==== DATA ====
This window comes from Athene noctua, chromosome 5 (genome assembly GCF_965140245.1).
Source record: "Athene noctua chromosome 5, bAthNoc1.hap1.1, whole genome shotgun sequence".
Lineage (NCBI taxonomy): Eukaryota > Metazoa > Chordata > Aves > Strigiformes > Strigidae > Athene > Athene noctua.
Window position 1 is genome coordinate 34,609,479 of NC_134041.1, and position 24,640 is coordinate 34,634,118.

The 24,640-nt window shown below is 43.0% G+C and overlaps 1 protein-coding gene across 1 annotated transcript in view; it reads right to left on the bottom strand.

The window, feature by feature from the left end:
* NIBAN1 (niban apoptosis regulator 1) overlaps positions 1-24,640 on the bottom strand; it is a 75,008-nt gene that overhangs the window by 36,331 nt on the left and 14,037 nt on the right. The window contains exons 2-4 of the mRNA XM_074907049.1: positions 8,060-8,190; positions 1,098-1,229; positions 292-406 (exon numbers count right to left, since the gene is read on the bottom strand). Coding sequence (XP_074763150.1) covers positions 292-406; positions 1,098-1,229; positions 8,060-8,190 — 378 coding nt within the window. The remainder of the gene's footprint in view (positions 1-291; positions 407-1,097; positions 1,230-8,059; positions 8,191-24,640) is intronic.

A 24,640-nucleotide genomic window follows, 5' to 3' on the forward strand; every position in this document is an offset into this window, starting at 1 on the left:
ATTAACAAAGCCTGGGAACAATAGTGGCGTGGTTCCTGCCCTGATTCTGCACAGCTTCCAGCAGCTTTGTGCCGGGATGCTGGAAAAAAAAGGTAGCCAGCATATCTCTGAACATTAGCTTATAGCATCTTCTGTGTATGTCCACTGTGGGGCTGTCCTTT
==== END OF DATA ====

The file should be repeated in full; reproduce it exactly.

This window comes from Athene noctua, chromosome 5 (genome assembly GCF_965140245.1).
Source record: "Athene noctua chromosome 5, bAthNoc1.hap1.1, whole genome shotgun sequence".
Lineage (NCBI taxonomy): Eukaryota > Metazoa > Chordata > Aves > Strigiformes > Strigidae > Athene > Athene noctua.
Window position 1 is genome coordinate 34,609,479 of NC_134041.1, and position 24,640 is coordinate 34,634,118.

The 24,640-nt window shown below is 43.0% G+C and overlaps 1 protein-coding gene across 1 annotated transcript in view; it reads right to left on the bottom strand.

The window, feature by feature from the left end:
* NIBAN1 (niban apoptosis regulator 1) overlaps positions 1-24,640 on the bottom strand; it is a 75,008-nt gene that overhangs the window by 36,331 nt on the left and 14,037 nt on the right. The window contains exons 2-4 of the mRNA XM_074907049.1: positions 8,060-8,190; positions 1,098-1,229; positions 292-406 (exon numbers count right to left, since the gene is read on the bottom strand). Coding sequence (XP_074763150.1) covers positions 292-406; positions 1,098-1,229; positions 8,060-8,190 — 378 coding nt within the window. The remainder of the gene's footprint in view (positions 1-291; positions 407-1,097; positions 1,230-8,059; positions 8,191-24,640) is intronic.

A 24,640-nucleotide genomic window follows, 5' to 3' on the forward strand; every position in this document is an offset into this window, starting at 1 on the left:
ATTAACAAAGCCTGGGAACAATAGTGGCGTGGTTCCTGCCCTGATTCTGCACAGCTTCCAGCAGCTTTGTGCCGGGATGCTGGAAAAAAAAGGTAGCCAGCATATCTCTGAACATTAGCTTATAGCATCTTCTGTGTATGTCCACTGTGGGGCTGTCCTTT